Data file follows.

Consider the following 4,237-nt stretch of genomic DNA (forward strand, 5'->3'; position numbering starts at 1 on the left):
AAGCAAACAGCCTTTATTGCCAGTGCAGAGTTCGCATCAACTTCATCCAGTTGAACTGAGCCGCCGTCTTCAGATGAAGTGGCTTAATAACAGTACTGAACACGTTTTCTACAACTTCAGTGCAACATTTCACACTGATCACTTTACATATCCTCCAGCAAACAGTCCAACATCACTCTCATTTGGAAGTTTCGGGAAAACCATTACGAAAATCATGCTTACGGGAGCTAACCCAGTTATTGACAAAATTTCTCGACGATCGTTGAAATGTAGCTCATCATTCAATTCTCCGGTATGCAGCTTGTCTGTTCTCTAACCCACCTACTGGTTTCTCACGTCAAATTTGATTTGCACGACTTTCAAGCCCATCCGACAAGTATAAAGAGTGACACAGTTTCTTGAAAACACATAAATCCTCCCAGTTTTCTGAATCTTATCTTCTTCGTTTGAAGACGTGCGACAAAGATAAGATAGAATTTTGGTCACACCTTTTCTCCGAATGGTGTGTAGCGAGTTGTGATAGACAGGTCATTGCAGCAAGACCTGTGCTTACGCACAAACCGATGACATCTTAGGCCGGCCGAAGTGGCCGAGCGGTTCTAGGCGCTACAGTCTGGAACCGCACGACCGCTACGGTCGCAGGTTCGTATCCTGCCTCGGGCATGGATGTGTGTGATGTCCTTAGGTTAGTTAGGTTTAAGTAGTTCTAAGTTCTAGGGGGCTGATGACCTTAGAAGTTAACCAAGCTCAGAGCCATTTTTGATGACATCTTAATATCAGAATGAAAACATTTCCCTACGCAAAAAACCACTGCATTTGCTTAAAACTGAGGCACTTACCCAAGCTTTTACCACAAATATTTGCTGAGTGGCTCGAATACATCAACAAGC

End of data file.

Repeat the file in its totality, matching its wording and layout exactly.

Consider the following 4,237-nt stretch of genomic DNA (forward strand, 5'->3'; position numbering starts at 1 on the left):
AAGCAAACAGCCTTTATTGCCAGTGCAGAGTTCGCATCAACTTCATCCAGTTGAACTGAGCCGCCGTCTTCAGATGAAGTGGCTTAATAACAGTACTGAACACGTTTTCTACAACTTCAGTGCAACATTTCACACTGATCACTTTACATATCCTCCAGCAAACAGTCCAACATCACTCTCATTTGGAAGTTTCGGGAAAACCATTACGAAAATCATGCTTACGGGAGCTAACCCAGTTATTGACAAAATTTCTCGACGATCGTTGAAATGTAGCTCATCATTCAATTCTCCGGTATGCAGCTTGTCTGTTCTCTAACCCACCTACTGGTTTCTCACGTCAAATTTGATTTGCACGACTTTCAAGCCCATCCGACAAGTATAAAGAGTGACACAGTTTCTTGAAAACACATAAATCCTCCCAGTTTTCTGAATCTTATCTTCTTCGTTTGAAGACGTGCGACAAAGATAAGATAGAATTTTGGTCACACCTTTTCTCCGAATGGTGTGTAGCGAGTTGTGATAGACAGGTCATTGCAGCAAGACCTGTGCTTACGCACAAACCGATGACATCTTAGGCCGGCCGAAGTGGCCGAGCGGTTCTAGGCGCTACAGTCTGGAACCGCACGACCGCTACGGTCGCAGGTTCGTATCCTGCCTCGGGCATGGATGTGTGTGATGTCCTTAGGTTAGTTAGGTTTAAGTAGTTCTAAGTTCTAGGGGGCTGATGACCTTAGAAGTTAACCAAGCTCAGAGCCATTTTTGATGACATCTTAATATCAGAATGAAAACATTTCCCTACGCAAAAAACCACTGCATTTGCTTAAAACTGAGGCACTTACCCAAGCTTTTACCACAAATATTTGCTGAGTGGCTCGAATACATCAACAAGC